Written By: Kathy Reichs

Narrated By: Katherine Borowitz

Date: July 2002

Duration: 5 hours 34 minutes


As fresh and shocking as today’s headlines, a bone-chilling Tempe Brennan novel of international black marketeering in fetal tissue, decades old mass murder, and contemporary homicide from New York Times bestselling author and world-class forensic anthropologist Kathy Reichs.

It was a summer morning in 1982 when soldiers ravaged the village of Chupan Ya, raping and killing women and children. Twenty-three victims are said to lie in the well where, twenty years later, Dr. Temperance Brennan and a team from the Guatemalan Forensic Anthropology Foundation now dig. No records were kept. To their families, the dead are “the disappeared.”

Forensic anthropologist for the medical examiners in North Carolina and Montreal, Tempe is in Guatemala for a month’s service to help some families identify and bury their dead. She digs in a cold, damp pit where she finds a hair clip, a fragment of cloth, a tiny sneaker. Her trowel touches something hard: the hip of a child no more than two years old.

It’s heartbreaking work. Something savage happened here twenty years ago. The violence continues today. The team is packing up for the day when an urgent satellite call comes in. Two colleagues are under attack. Shots ring out, and Tempe listens in horror to a woman’s screams. Then there is silence. Dead silence.

With this new violence, everything changes, both for the team and for Tempe, who’s asked by the Guatemalan police for her expertise on another case. Four privileged young women have vanished from Guatemala City in recent months. One is the Canadian ambassador’s daughter. Some remains have turned up in a septic tank, and Tempe unfortunately knows septic tanks.

Teaming with Special Crimes Investigator Bartolomé Galiano, and with Montreal detective Andrew Ryan, who may have more than just professional reasons to join her on the case, Tempe soon finds herself in a dangerous web that stretches far beyond Guatemala’s borders. The stakes are huge. As power, money, greed, and science converge, Tempe must make life-altering choices.

From cutting-edge science in the lab, where Tempe studies fetal bones and cat hair DNA, to a chilling encounter in a lonely morgue, Grave Secrets is powerful, page-turning entertainment from a crime fiction superstar who combines riveting authenticity with witty, elegant prose.


  • Kathy

    This book is quick paced plot and an interesting read. The author did an excellent job describing more than I needed to know about a septic tank. Reichs is an author that I look for when I want a good read.

  • Karen G

    This was the first novel by Kathy Reichs that I have "read". It was kind of slow at first, but about half-way through it became much more interesting. I think that there might have been a few too many threads going on at the same time, with what seemed like a rushed tie-up on some of them. I am definitely going to give some of her other books a try.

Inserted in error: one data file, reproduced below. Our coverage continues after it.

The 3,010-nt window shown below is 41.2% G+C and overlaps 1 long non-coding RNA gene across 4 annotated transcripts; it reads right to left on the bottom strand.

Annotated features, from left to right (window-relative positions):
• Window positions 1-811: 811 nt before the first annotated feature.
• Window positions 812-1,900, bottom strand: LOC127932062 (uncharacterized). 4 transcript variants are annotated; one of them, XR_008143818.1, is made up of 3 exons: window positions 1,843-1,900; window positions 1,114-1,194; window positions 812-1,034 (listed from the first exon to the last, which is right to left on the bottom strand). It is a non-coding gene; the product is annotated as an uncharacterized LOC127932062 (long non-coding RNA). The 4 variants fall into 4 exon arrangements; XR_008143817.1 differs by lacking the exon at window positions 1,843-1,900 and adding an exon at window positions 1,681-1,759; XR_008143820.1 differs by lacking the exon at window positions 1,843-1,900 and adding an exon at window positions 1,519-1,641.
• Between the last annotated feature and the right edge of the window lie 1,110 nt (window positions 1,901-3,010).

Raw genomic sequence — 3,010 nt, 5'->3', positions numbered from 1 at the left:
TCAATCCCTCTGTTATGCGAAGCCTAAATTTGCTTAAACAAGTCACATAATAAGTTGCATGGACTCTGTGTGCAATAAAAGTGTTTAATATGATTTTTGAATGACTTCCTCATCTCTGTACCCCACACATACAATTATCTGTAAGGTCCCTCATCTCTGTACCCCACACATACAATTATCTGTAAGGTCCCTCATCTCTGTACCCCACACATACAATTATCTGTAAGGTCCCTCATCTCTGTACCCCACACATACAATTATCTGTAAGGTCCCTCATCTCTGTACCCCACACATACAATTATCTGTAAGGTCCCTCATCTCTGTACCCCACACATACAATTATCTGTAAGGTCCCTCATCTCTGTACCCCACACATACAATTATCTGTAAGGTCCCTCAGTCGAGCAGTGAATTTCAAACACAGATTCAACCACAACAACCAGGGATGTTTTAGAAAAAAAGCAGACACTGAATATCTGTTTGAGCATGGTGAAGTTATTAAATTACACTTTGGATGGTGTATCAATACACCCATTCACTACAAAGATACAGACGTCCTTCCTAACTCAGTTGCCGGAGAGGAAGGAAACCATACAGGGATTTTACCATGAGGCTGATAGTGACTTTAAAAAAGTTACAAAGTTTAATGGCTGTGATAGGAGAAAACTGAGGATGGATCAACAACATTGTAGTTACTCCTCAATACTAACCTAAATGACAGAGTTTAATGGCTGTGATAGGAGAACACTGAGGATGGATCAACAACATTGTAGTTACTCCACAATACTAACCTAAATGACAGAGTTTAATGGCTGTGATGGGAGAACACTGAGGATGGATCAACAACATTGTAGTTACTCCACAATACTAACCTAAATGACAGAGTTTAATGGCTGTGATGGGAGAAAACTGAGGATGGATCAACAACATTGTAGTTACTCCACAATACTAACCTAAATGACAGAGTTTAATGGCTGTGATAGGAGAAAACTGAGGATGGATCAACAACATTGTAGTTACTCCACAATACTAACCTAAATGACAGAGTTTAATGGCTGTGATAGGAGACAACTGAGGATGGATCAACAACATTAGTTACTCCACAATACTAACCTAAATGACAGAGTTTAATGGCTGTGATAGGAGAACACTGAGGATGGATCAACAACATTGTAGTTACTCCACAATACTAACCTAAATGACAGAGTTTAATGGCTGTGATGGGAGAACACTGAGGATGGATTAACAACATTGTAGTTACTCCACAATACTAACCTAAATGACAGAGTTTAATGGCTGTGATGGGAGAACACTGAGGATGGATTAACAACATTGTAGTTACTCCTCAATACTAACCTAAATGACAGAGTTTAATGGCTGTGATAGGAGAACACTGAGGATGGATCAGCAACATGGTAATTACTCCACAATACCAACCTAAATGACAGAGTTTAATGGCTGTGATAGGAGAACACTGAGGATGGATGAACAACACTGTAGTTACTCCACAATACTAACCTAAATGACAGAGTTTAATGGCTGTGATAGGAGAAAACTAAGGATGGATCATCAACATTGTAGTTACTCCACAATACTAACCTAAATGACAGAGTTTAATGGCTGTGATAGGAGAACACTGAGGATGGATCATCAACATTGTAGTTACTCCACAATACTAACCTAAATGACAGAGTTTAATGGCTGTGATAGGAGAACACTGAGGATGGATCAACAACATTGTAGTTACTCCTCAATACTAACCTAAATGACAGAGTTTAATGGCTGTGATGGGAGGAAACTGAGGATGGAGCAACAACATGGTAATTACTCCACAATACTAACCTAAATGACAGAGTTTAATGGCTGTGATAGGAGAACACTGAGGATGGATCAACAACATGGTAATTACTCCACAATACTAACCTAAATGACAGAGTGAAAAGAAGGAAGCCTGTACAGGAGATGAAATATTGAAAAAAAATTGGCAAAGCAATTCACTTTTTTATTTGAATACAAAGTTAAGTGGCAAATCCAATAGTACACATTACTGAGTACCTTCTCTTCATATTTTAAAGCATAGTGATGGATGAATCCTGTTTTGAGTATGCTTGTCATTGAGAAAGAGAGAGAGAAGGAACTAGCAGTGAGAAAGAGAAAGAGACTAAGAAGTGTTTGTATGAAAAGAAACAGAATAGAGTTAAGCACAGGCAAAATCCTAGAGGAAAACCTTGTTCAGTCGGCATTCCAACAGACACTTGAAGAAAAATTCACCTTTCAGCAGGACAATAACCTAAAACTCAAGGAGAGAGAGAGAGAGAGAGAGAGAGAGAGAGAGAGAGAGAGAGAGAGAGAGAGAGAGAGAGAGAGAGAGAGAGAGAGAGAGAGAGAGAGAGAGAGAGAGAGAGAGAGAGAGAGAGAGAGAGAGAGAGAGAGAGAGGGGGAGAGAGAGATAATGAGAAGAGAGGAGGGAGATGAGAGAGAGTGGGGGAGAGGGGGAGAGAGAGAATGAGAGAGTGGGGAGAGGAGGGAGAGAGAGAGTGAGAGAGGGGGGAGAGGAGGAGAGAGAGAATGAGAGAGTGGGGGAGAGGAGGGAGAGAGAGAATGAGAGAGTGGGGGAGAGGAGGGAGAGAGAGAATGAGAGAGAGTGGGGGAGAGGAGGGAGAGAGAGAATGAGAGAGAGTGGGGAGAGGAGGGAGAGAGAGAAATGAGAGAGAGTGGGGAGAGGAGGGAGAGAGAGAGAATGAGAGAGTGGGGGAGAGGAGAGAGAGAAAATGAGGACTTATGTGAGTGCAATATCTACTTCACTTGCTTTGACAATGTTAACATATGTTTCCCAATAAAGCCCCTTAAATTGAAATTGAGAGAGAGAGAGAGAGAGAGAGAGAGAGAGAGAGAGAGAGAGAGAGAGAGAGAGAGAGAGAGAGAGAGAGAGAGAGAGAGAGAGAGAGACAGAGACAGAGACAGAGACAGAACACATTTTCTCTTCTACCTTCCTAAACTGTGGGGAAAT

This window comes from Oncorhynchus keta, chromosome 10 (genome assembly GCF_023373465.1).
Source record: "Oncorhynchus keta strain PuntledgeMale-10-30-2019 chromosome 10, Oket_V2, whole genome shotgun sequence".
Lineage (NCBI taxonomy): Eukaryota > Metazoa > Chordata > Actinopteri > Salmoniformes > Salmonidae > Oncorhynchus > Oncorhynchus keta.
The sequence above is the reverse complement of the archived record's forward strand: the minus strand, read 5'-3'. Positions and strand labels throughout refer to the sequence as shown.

• Howeln

    I liked this book, and the first one I have listened too/read by Reichs, which I only did because of the TV show Bones. The writing is very descriptive but well balanced. I'm not the best person to judge mysteries, but I did think it was well done.

  • June Frost

    A typical entertaining Reichs read/listen. I am a Reichs fan, so my review is biased. Good descriptive writing, with believable dialogue. Temperance, the main character, is a strong, well educated, smart woman who knows what she wants (most of the time) and is unafraid to show her independence, even when her beliefs are different from the crowd. Good woman's book for motivation, and my husband liked it too.

  • Bonnie Enzian

    This was a great story. There were many different plots going on and lots of interesting characters. The explosive civil turbulence that took place in Guatemala for 30 years was fascinating to learn about and of course, disturbing at the same time. The forensic anthropology lessons were also very interesting and made the murder investigations personal-waiting to hear how the cat hairs found on the victim, or the tiny bones wrapped up in a shirt sleeve would help find the killer(s). I thought this book was narrated very well and it definitely kept me interested all the way through. This was the first Kathy Reichs book I've listened to and I will do be renting another one of her titles soon.

  • Summer

    Good Book. Starts out slow but is worth renting. Pretty good mystery.

  • Anonymous

    If you enjoy Kathy Reichs, you will enjoy the story. The narrator is somber given the serious nature of the crimes and I tried to accept this as a creative interpreation. However, it just turned on horrific crime versus, not a dramatic reading for enjoyment/entertainment.

  • Anonymous

    interesting book where reader is educated about anthropological research and a little about stem cell research. However, moved a little too slowly and weak ending

  • Deborah Martinson

    Good listening. Good plot. Interesting background about forensic anthropology and Guatamala's civil war. I recommend it. Fascinating.

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by Kathy Reichs

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